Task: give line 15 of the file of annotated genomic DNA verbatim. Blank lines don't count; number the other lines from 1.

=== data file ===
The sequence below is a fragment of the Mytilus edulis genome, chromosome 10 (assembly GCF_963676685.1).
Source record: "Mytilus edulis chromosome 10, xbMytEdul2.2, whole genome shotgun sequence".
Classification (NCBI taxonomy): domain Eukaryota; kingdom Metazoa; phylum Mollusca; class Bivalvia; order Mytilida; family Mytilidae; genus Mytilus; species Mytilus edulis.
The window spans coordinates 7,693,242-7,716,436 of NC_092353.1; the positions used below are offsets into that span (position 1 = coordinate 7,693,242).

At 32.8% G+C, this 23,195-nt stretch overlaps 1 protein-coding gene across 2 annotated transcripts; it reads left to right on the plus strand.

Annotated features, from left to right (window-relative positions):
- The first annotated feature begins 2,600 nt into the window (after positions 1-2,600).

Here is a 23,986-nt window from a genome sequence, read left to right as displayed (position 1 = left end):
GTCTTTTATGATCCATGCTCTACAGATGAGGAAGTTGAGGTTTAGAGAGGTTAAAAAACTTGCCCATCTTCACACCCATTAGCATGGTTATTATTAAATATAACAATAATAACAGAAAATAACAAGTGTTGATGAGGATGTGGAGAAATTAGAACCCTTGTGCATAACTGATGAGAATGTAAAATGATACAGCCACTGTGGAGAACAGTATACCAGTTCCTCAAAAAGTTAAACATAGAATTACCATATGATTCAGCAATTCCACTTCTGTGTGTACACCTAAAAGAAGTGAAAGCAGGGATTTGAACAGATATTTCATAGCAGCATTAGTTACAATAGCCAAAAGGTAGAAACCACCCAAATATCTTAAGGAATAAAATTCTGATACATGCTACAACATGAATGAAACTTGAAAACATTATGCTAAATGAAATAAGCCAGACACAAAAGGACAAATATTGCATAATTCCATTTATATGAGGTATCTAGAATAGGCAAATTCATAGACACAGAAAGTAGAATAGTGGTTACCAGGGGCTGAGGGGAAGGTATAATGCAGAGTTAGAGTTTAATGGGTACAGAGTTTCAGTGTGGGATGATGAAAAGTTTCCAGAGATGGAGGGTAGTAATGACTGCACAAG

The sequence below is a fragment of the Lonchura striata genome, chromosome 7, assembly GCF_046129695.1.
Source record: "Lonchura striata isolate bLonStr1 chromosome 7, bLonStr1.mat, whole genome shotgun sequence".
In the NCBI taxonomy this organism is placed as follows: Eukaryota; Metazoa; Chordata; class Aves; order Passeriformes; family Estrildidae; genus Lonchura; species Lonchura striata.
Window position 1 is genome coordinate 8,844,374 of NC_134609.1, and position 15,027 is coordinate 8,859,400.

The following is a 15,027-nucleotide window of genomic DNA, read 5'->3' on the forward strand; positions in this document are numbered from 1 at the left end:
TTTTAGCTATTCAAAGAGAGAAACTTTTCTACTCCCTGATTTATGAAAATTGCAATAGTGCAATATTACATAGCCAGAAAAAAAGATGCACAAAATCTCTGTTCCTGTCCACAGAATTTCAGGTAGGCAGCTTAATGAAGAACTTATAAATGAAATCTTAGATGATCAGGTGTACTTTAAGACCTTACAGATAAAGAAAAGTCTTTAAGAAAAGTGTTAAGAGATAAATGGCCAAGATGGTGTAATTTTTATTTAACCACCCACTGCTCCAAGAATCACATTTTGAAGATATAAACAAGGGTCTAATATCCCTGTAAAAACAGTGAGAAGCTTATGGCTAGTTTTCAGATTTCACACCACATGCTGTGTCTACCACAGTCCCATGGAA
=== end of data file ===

TTTTAGCTATTCAAAGAGAGAAACTTTTCTACTCCCTGATTTATGAAAATTGCAATAGTGCAATATTACATAGCCAGAAAAAAAGATGCACAAAATCTCTGTTCCTGTCCACAGAATTTCAGGTAGGCAGCTTAATGAAGAACTTATAAATGAAATCTTAGATGATCAGGTGTACTTTAAGACCTTACAGATAAAGAAAAGTCTTTAAGAAAAGTGTTAAGAGATAAATGGCCAAGATGGTGTAATTTTTATTTAACCACCCACTGCTCCAAGAATCACATTTTGAAGATATAAACAAGGGTCTAATATCCCTGTAAAAACAGTGAGAAGCTTATGGCTAGTTTTCAGATTTCACACCACATGCTGTGTCTACCACAGTCCCATGGAA